International Trade Administration, Department of Commerce.
Notice and call for applications for the Cable Television Trade Mission to South Korea, June 3-5, 2009.
The United States Department of Commerce, International Trade Administration, U.S. and Foreign Commercial Service is organizing a Trade Mission to Seoul, South Korea, June 3-5, 2009. The mission will provide an excellent venue for U.S. companies to promote their television programming content, and broadcasting equipment and services. The Korea Start Printed Page 10549Cable TV Association (KCTA), a pillar in the Korean broadcasting industry, and made up of over 100 network providers, has requested this trade mission be held in conjunction with their annual KCTA Trade Show, where a majority of the Korean network providers will be present and looking to purchase program content and broadcasting equipment. The participating U.S. companies will meet with Korean Cable TV system operators, program providers, and terrestrial TV and Internet protocol television (IPTV) service providers during the course of the show.
Korea's economy has recently moved away from a centrally planned, government-directed investment model toward a more market-oriented system. Korea's economic performance over the past 4 years has remained stable, at or above 4%, and currently is at 2%-3%. Korea is the United States' seventh-largest trading partner, ranking ahead of larger economies such as France, Italy, and India.
The Korean cable industry's many subsectors present considerable potential for growth and export opportunities. Korean cable television, launched in 1995, currently has an audience of over 12 million households. To date, 103 cable system operators (SOs) are transmitting cable TV content throughout the country. Digital terrestrial TV was introduced in 2001, with expectations of nationwide coverage by 2010. Digital cable TV services were launched in 2004, when the Korean National Assembly revised the broadcasting law, also allowing for increased foreign investment in Korean SOs and program providers. This investment will speed up the deployment of digital cable TV, which in turn means increased opportunities for equipment suppliers and program providers.
Korean cable TV SOs and program providers are now focused on digitizing most of their broadcasting facilities. After the introduction of direct-to-home (DTH) services in 2000, the Korea Digital Satellite Broadcasting consortium acquired the necessary license and launched pay TV services via its DTH satellite platform, SkyLife, whose subscribers number more than 1.96 million.
The Korean cable industry is now discovering that programming content is severely lacking, with providers often limited to showing amateur videos. Also driving the development of improved digital content are new and potentially exclusive channels, basic and premium tier channels, plus on-demand content from domestic and foreign program suppliers. The business of digital programming and content is made highly attractive by significant competition from cable, the rise in DTH services, the advent of IPTV, a projection that the digital TV universe will be almost all-pay by 2015, and major gains in consumer purchases of digital set-top-boxes (STBs).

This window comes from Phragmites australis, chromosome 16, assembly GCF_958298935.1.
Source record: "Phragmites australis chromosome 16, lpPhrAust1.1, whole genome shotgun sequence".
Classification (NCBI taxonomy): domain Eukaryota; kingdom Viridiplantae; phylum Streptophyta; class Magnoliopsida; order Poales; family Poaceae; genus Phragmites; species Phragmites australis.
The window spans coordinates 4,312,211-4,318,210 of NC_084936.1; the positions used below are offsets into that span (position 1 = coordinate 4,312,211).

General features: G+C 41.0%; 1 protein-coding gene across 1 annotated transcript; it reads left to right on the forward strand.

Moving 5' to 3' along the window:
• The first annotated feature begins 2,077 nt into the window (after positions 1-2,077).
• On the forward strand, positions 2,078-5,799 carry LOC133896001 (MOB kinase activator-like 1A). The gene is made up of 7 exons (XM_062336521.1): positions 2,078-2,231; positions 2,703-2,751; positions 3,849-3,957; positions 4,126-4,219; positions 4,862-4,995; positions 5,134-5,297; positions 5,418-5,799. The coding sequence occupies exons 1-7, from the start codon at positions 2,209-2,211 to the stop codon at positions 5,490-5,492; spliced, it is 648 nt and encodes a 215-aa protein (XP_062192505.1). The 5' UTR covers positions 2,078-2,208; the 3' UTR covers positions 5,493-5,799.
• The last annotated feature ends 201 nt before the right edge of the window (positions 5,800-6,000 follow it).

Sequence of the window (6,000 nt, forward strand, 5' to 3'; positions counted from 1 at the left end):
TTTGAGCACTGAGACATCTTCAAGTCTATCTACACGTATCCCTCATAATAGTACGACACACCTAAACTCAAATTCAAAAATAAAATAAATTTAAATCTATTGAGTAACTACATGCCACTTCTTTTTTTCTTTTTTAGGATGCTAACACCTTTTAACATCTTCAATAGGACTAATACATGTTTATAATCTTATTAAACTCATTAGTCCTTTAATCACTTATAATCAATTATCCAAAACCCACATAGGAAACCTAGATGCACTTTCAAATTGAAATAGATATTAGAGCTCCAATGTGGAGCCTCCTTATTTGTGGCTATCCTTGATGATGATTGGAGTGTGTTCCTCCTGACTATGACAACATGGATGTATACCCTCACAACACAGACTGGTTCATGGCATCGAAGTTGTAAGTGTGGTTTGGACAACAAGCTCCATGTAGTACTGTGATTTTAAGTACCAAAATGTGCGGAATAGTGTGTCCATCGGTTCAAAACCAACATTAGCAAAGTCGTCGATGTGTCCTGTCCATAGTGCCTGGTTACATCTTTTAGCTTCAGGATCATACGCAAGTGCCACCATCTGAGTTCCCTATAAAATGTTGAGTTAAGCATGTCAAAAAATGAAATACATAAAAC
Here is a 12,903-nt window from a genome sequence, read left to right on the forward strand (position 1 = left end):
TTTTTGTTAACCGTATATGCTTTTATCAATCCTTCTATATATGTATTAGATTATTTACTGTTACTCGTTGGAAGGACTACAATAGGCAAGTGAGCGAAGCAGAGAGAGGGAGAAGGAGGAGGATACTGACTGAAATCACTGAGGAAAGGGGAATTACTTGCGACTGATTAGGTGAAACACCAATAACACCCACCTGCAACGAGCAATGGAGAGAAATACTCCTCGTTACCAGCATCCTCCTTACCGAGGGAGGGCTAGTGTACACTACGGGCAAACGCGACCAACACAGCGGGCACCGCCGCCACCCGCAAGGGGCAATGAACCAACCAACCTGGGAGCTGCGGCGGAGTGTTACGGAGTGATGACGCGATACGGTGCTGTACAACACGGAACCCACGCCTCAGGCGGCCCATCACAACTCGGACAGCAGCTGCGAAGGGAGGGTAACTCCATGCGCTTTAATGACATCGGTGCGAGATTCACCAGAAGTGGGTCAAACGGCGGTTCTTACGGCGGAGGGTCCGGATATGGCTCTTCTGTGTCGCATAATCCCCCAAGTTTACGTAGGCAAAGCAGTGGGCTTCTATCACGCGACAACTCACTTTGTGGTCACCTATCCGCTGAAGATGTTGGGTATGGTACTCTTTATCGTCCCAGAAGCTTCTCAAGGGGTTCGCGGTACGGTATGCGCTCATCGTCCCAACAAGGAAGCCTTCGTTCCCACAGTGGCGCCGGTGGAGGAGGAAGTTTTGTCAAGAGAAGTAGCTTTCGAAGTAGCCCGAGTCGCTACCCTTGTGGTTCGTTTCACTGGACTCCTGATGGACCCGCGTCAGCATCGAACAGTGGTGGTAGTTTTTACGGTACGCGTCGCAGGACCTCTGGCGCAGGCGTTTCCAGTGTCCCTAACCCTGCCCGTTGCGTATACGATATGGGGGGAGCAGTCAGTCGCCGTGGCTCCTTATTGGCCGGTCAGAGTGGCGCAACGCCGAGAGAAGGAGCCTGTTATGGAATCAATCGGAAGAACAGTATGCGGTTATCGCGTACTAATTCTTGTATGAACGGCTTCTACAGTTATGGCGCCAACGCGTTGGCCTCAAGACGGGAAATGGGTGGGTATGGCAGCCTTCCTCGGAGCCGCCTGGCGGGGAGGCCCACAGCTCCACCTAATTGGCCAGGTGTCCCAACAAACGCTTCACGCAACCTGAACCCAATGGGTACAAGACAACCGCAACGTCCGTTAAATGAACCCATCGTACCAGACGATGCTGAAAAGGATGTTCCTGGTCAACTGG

Open IPTV will also try to join the industry in the near future. IPTV service will trigger strong demand for U.S.-based digital online content, a market estimated to have reached USD 180 million this year. The Korean Communications Commission is open to selecting more IPTV service providers that meet standards for technological expertise and business management, boosting opportunities for U.S. companies. The shortage of quality content for the growing new service platforms represents additional opportunities for already popular U.S. content providers, who are currently contributing 70% of Korea's foreign programming content. Best prospects for imported programming are in the areas of movies, sports, animation, drama and documentaries.
Market demand for U.S.-based mobile digital content is expected to grow by approximately 7% to 8% annually over the next several years, driven by digital multimedia broadcasting (DMB) service providers. Since December 2005, terrestrial providers have moved into DMB, which allows viewers to watch TV via a cell phone. The market for terrestrial DMB service is forecast to reach USD 730 million by 2010, while that of satellite DMB service is expected to grow to USD 640 million. Currently, the United States has only a 25% share of this market, but its share of the digital content market is at 80% and growing.
The market for TV broadcasting equipment and services also continues to grow. Although equipment is currently being procured primarily for terrestrial TV broadcasting, demand for digital equipment for cable and satellite TV services is forecast to be very strong over the next three to five years. Spending among the multi-station operators has increased opportunities for suppliers of digital equipment for terrestrial broadcasting. U.S. suppliers of a wide range of broadcasting equipment will continue to enjoy significant competitive advantages in technology and price. There are also no major market access barriers for broadcasting equipment, and most categories of equipment enter Korea with an 8% duty based on cost-insurance-freight (c.i.f.) value.
The telecom and broadcasting industries are transitioning into a new arena by combining each other's technologies in the IPTV services market, which is expected to grow at an average annual rate of 8%-9% until 2012, when it is projected to reach four million subscribers and collect USD one billion in revenue. Acknowledging that the existing Internet network does not have the capacity to manage the data traffic potentially generated by IPTV services, Korea's largest Internet service provider, KT, has embarked upon an ambitious program to connect every household in Korea with fiber-to-home services at a cost of USD one billion. There are currently 12.7 million Internet using households in Korea, representing about 88% of total households in Korea.